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Michael Hannigan
Michael Hannigan, Consultant
Category: General
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Experience:  25+ Years in the field
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I HAVE JUST RECEIVED A SHIPMENT OF FURNITURE[ENGLISH ANTIQUES]

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I HAVE JUST RECEIVED A SHIPMENT OF FURNITURE[ENGLISH ANTIQUES] THAT APPEAR TO BE COVERED WITH WHITE MOLD..WHEN WIPED A BLACK AND GREEN COLOR IS LEFT..BECAUSE I AM ON A SMALL ISLAND WITH NO RESTORATIONS PERSON IN SIGHT I HAVE RESEARCHED A BIT..I WOULD OBVIOUSLY RATHER NOT REMOVE THE ORIGINAL FINISH..SOME SAY AMONIA AND WARM WATER..MINERAL SPIRITS..??? I DO NOT THINK THAT MURPHY'S WILL DO THIS..IS THERE ANYTHING TO BE GAINED BY BLOW DRYING..OR USING A SPACE HEATER FOR BRIEF PERIODS TO JUST ATTEMPT TO DRY IT OUT?
THANK-YOU FOR YOUR ATTENTION,DIANE vSL.

Hello. My name isXXXXX can help you with your question. You are correct in that about Murphy's. In fact, I think that would make it much worse. Mineral spirits will almost certainly remove some of the finish. Ammonia can kill mold on the surface, and can require some scrubbing.

The best way I have found to remove mold, and may not even require touching the surface, is to spray it with a combination of bleach and water - about 1 part bleach to 10 parts water should be enough. Bleach is highly toxic to mold and you should see results very quickly. Just spray the surface of the mold and wait a little while. As with any cleaning method, I strongly suggest you try spot testing one or more of them to see which one provides the best result without affecting the finish. This is an important caution: Mixing Bleach and Ammonia produces Chlorine gas, which is deadly even in small amounts. So for this method in particular, you must spot test a small amount in a well ventilated area - if the surface was cleaned with ammonia recently (although not likely based on the mold) - it can be enough to react with the bleach. It is only because I (stupidly) mixed the two in a bucket once that I am acutely aware of the danger. If you are using bleach and you feel the slightest tingling sensation in your throat, leave the room and let it air out. I'm sure you've used bleach before, so I'm sure you don't need a lecture about mixing chemicals. When you use bleach in this manner, you should not have to wipe or rinse the surface. Just spray lightly, let sit, and repeat if necessary. If any dry mold remains after it is dead, you should vacuum the area with a HEPA filtered vacuum and/or proper respiration. Mold CAN be dangerous, and mold spores can still be dangerous after the mold is killed, especially when airborne. Again, just take common sense precautions.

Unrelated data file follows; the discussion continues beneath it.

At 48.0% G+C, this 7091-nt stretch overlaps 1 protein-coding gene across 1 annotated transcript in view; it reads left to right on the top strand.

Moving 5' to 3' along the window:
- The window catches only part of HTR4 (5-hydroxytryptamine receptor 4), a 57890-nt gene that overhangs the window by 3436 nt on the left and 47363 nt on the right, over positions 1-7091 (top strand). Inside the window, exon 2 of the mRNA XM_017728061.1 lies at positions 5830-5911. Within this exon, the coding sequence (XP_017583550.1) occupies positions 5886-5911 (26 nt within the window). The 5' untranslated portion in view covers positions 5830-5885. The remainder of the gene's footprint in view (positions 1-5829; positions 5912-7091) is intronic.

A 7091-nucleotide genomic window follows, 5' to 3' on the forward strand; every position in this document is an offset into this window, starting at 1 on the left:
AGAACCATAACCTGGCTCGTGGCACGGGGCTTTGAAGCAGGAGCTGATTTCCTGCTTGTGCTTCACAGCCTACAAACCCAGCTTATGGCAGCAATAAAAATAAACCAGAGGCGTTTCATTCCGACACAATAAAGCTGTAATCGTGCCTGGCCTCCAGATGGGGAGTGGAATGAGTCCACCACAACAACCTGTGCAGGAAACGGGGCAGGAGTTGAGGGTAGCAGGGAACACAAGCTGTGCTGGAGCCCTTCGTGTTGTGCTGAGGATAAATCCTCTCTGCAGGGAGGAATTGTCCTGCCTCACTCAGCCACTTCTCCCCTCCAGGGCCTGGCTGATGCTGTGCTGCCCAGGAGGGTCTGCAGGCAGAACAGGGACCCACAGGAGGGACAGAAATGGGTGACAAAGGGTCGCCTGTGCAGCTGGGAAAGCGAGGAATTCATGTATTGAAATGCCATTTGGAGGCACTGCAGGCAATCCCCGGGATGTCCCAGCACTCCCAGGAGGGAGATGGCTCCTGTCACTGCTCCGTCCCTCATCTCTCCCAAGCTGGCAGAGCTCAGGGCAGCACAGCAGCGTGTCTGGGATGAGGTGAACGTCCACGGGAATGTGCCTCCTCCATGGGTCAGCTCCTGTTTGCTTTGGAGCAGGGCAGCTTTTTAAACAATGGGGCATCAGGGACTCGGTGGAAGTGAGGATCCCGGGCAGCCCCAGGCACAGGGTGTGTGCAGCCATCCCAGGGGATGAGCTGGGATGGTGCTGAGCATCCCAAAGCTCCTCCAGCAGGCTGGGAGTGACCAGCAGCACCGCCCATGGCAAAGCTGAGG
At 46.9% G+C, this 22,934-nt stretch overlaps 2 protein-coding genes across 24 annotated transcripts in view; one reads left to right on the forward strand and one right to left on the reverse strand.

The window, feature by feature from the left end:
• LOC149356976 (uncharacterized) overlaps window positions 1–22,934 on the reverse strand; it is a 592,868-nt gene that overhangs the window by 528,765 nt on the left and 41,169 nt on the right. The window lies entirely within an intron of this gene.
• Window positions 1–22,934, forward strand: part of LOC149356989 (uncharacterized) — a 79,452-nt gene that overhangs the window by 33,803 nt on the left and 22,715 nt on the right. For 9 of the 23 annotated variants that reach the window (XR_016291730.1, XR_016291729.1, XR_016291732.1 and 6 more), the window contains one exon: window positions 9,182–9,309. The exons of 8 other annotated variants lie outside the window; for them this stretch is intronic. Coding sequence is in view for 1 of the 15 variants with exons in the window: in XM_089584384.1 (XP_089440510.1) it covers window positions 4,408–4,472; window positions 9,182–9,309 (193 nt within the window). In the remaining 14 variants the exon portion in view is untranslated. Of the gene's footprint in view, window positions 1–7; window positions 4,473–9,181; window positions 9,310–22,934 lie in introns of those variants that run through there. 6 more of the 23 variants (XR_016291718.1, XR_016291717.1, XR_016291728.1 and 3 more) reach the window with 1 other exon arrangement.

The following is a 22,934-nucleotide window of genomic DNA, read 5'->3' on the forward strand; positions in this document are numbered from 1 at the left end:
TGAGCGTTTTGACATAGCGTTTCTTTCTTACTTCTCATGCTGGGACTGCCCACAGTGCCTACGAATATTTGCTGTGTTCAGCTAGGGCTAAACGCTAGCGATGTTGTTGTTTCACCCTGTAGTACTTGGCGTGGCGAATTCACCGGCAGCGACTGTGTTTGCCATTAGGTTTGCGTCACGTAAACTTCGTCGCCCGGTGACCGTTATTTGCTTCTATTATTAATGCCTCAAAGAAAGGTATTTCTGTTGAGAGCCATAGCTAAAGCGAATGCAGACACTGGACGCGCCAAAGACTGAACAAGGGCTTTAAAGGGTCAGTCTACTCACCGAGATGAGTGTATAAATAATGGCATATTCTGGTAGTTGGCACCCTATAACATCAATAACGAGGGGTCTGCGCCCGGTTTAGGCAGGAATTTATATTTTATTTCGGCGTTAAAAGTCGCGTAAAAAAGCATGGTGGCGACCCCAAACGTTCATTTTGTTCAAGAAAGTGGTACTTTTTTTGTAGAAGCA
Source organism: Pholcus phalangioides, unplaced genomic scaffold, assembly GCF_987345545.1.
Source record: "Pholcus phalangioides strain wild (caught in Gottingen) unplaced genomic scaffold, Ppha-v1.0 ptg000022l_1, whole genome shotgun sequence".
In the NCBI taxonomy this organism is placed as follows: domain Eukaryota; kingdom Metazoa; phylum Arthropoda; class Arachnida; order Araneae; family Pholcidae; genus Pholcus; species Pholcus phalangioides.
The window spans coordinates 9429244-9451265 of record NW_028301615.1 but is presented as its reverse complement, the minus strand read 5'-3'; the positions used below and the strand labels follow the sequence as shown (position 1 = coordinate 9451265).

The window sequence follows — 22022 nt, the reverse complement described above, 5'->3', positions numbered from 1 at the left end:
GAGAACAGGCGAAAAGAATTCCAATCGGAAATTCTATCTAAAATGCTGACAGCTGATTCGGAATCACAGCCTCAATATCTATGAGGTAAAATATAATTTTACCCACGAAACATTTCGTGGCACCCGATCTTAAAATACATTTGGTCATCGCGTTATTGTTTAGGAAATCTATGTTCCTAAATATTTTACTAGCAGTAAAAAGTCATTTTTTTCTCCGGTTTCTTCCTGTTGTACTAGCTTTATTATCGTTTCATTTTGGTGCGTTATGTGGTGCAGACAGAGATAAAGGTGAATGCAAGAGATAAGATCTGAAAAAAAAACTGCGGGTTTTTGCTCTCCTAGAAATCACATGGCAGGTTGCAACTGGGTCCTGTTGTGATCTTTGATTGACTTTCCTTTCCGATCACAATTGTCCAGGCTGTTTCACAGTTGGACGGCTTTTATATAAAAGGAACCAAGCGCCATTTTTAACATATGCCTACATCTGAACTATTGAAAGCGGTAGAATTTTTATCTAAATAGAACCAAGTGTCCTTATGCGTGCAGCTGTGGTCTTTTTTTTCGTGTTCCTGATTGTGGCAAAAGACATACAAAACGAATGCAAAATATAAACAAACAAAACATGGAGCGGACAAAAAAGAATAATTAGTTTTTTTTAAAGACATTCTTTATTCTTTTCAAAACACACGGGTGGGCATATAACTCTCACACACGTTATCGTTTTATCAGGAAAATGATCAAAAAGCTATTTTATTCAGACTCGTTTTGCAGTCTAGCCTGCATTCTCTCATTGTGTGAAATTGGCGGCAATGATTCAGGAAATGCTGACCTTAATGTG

Alternatively, or as a second form of remediation, Grapefruit Seed Extract can be used in a similar manner. The citric acid from the grapefruit kills mold and a small amount goes a long way. Since you are on a small island, you may not be able to find this, but if you have a health food/natural foods store there, it's a good place to look. You only need about 10 drops of grapefruit seed extract per cup of water - mix in a spray bottle, shake and spray. No rinsing is necessary.

These are the two methods of which I am aware that can kill the mold with no contact/scrubbing. Just spray and let die. In these concentrations, neither should affect the finish, but the only way to be sure is with a small spot test.

Please let me know if you have any questions, and I'll be very interested in knowing your results when you have a moment.

Mike

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